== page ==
Google’s smart benchtop speaker and mesh WiFi network go on sale in Australia on Thursday, staking Google’s claim in the simmering smart home war with Amazon and Apple.
Selling for $199, the voice-activated Google Home speaker brings the talkative Google Assistant to life and is available via Google’s local online store as well as traditional brick and mortar retailers. The same goes for the Google WiFi hub, which sells for $199, or $499 for three, working in unison to fight WiFi blackspots in your home.
We’ve been waiting for Google’s latest smart home gadgets to go on sale locally since they were launched in the US late last year. The versatile Google Home speaker understands a wide range of spoken natural language queries, offering everything from weather forecasts to sports results, plus it can set alarms, keep shopping lists, stream music and control other smart home devices.
Australians who couldn’t wait, and imported a Google Home speaker, can now take advantage of support for Aussie accents and slang – although even set to US English you don’t need to fake a southern drawl in order to make yourself understood.
Of more importance to Australians is that, with Google Home now officially supported here, the search giant finally plans to add localised services such as the ability to order home food deliveries.
Google isn’t very forthcoming with details at this point, it says Google Home will have access to third party apps “soon” and you can be sure that a pizza home delivery deal will be near the top of its list. Launching without any local deals in place is surprising, perhaps Google was concerned that if it waited too long to launch the Amazon Echo speaker would steal its thunder.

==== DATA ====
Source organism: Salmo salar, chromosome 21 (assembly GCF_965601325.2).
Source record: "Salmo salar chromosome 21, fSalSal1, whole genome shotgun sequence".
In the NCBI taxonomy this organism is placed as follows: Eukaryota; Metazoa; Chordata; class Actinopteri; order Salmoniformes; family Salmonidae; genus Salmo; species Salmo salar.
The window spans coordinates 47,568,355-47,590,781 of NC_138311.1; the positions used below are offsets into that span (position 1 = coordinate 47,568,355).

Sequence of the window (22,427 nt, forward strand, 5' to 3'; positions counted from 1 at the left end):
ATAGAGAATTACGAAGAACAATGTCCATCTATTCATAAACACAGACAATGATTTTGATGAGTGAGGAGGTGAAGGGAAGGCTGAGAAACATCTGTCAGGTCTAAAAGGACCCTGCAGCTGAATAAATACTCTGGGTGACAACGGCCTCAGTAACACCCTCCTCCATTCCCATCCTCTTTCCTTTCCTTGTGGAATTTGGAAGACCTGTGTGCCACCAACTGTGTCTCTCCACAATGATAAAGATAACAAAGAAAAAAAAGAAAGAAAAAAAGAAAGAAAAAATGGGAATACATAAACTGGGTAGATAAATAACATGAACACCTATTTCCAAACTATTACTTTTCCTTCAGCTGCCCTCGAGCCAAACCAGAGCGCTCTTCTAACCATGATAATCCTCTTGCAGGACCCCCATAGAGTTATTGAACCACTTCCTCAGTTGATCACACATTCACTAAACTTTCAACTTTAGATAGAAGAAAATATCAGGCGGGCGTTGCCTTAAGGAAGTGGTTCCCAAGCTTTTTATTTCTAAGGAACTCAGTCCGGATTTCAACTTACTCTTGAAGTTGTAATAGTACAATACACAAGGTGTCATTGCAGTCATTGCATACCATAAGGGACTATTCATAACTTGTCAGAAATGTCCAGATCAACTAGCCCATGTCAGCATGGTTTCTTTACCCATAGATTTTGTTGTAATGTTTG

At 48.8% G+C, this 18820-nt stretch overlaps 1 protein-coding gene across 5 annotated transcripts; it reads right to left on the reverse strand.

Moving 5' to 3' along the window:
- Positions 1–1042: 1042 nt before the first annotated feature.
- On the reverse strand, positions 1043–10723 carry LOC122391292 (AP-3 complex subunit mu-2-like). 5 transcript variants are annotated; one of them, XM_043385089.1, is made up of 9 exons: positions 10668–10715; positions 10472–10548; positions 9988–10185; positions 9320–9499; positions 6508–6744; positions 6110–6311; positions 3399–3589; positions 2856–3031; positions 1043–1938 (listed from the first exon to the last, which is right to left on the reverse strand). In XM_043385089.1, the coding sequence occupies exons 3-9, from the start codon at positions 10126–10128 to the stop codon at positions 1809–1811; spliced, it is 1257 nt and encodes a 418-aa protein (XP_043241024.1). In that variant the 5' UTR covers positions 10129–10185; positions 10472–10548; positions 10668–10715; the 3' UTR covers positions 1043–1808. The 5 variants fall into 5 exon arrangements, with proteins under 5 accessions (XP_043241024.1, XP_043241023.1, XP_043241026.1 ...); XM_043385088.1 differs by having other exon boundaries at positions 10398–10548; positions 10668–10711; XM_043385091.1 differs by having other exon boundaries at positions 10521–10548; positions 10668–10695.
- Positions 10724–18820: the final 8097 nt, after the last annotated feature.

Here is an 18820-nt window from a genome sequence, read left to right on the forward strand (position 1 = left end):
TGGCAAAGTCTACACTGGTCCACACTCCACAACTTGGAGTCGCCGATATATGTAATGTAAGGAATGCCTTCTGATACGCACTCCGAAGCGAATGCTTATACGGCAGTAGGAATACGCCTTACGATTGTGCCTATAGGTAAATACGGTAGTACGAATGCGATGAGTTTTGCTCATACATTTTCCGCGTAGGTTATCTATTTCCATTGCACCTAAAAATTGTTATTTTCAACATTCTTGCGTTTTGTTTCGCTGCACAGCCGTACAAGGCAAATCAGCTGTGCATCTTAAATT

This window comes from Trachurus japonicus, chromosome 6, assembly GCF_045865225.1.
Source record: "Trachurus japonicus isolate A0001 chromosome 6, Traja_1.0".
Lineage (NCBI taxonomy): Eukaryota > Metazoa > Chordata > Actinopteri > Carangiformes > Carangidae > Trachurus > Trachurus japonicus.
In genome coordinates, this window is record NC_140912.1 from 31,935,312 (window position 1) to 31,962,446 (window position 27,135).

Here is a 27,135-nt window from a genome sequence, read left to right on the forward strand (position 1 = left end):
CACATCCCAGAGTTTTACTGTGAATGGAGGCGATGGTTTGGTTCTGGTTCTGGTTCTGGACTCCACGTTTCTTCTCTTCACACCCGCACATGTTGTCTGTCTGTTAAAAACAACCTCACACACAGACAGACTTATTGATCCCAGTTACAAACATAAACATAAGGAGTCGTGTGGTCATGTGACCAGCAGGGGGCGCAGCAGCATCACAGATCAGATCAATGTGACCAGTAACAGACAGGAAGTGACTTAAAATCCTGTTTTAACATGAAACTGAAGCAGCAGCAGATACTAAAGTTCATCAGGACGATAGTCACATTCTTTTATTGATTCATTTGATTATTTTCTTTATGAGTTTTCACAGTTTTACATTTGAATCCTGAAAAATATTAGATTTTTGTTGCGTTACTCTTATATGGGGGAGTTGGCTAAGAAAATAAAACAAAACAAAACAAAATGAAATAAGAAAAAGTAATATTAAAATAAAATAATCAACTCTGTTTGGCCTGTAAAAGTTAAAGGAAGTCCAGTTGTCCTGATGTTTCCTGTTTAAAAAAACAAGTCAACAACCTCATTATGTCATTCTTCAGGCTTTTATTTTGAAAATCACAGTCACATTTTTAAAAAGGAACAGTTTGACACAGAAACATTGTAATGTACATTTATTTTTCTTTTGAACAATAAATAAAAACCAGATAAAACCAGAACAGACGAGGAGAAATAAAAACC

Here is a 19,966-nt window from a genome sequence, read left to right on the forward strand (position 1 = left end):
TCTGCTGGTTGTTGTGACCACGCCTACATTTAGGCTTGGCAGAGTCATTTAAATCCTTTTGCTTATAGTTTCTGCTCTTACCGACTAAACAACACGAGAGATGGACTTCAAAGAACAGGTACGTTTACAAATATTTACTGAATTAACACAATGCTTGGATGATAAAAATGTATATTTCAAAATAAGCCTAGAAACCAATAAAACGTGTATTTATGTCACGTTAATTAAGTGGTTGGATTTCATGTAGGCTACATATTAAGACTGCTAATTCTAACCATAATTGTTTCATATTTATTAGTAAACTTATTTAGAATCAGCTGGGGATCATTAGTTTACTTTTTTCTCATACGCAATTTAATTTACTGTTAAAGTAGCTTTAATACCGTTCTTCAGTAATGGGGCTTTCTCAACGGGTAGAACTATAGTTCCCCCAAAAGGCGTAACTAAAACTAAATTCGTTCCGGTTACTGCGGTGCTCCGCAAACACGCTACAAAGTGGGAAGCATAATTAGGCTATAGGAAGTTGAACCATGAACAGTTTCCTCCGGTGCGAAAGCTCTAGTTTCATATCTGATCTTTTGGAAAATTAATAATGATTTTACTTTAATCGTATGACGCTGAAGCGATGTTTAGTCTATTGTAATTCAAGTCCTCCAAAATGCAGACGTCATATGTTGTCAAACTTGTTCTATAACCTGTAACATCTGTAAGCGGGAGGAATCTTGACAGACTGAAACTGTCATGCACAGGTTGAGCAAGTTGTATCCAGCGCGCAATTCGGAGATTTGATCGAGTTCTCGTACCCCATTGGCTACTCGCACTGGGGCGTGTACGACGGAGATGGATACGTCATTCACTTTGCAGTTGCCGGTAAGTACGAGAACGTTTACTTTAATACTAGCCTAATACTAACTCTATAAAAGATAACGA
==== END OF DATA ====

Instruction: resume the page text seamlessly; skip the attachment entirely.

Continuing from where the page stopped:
Australians can link up to six Google accounts to their Google Home, with Google Assistant learning to recognise their voices so she can offer personalised answers to queries such as “what’s on my calendar today?”.
Unfortunately Google Assistant still lacks a parental mode, meaning parents can not declare some features off limits for the children – which could create problems when the youngest members of the household discover that the genie in the lamp can magically make pizza appear at the front door.
This article was originally published by the Sydney Morning Herald.